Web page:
The aftermath of the Dobbs Decision and what it means for the nation

Roe v. Wade was overturned nearly two years ago, and the effects of it are still all too present in the United States.
Reproductive healthcare and abortion rights are now settled on a state by state basis, but what does that mean after two years?
Reproductive healthcare and abortion rights are now settled on a state by state basis, but what does that mean after two years?
Tegenn Jeffery

History was made on June 24, 2022, as the United States Supreme Court ruled that abortion healthcare is not a Constitutional right. A year and a half since this ruling, access to healthcare and abortion across the nation has changed dramatically. 

On February 20, 2024, the Alabama Supreme Court decided that frozen embryos are children, therefore pausing all in vitro fertilization (IVF) procedures from taking place. IFVs are a type of treatment typically meant to help people become pregnant if they struggle with infertility, and withholding access from potential parents has caused upset for many. Fertility clinics for now have ceased operations in hopes of avoiding lawsuits or other issues posed by the ruling.

“In a fertility clinic in Alabama, someone had gone into the freezers where the embryos were being stored, took one of them out, and dropped one of them. One of the parents [of the embryos] filed a wrongful death lawsuit, claiming that those embryos were in fact persons,” says Heather Han, a social science teacher at Huntington Beach High School. 

This is just one of many of the laws put in place to limit reproductive health in the U.S. since the Dobbs decision. By leaving it up to the states to decide whether or not they would legally allow abortion, the Supreme Court has created a nation of inconsistent laws and regulations regarding reproductive health. 

“If you live in a more democratic, [blue leaning state], chances are the right to an abortion and access to abortion is more available,” says Han, “ [but] if you live in a state that’s more anti-abortion, then access to those services may be difficult, meaning you’ll have to travel across state lines.”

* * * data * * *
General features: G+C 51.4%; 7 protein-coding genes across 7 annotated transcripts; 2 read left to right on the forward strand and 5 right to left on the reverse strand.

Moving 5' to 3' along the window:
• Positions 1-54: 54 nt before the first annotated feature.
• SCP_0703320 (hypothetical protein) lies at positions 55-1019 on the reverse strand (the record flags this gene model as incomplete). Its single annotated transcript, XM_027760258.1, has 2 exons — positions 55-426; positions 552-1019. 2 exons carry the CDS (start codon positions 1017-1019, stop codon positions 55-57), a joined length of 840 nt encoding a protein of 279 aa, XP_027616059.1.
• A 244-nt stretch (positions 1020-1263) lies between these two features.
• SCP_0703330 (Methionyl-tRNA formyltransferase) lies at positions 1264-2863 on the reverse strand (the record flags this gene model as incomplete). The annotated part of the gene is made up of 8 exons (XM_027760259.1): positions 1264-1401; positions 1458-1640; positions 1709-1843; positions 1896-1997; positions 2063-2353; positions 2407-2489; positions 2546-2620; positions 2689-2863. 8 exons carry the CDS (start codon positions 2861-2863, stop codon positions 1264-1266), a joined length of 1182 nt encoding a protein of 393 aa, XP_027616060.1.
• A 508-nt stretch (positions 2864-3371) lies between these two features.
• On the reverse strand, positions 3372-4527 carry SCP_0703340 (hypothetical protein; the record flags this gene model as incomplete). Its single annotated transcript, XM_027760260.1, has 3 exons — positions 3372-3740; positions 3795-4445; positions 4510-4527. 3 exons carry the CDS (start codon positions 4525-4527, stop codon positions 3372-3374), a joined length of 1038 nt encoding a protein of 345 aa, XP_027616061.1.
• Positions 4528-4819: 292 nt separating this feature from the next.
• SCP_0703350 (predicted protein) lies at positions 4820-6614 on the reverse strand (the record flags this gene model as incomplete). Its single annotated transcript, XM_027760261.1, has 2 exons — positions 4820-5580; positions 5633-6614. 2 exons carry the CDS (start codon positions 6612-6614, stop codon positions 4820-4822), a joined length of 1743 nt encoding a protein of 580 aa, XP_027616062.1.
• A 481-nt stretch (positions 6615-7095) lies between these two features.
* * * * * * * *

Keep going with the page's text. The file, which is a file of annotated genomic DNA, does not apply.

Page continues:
A collage featuring headlines from various newspapers regarding abortion access since the Dobbs Decision. (Tegenn Jeffery)

Since Roe v. Wade was overturned, the rate of people traveling out of state has increased dramatically, and so have abortion rates. And whilst many typically red-leaning states have opted for tightened laws against abortion, this isn’t the case all around. 

 “There have been a number of states like Kansas…and Kentucky, both Republican states, in their ballot measures [that] have voted to enshrine a right to an abortion in their state constitution,” says Han. 

Even in states where abortion remains legal, the laws still differ from place to place. For example, California has a viability ban (meaning that an abortion can be had at any time during the pregnancy as long as it is safe), but Arizona law states that an abortion cannot occur after fifteen weeks of pregnancy. 

Beyond just changing laws, the Dobbs Decision has created a clear political divide in the country. 

 “Democrats really seized on the overturning of [Roe v. Wade] to show that republicans are anti-women, anti-choice…and it’s worked. Democrats have won overwhelmingly both nationally and statewide…because of the abortion issue, and Republicans have had to grapple with how they’re going to change the narrative in their favor,” says Han

According to the “New York Times,” Former President Donald Trump does support a 16-week abortion ban in an attempt to win over voters who are Republican but support reproductive rights. Trump’s statement creates a middle-ground between a total ban and total viability. 

In the most recent State of the Union address that took place on March 7, 2024, President Joe Biden voiced his support of reproductive rights but failed to ever use the word “abortion,” creating his own medium between extremes. 

How these statements will affect the two candidates’ presidential campaigns has yet to be seen.

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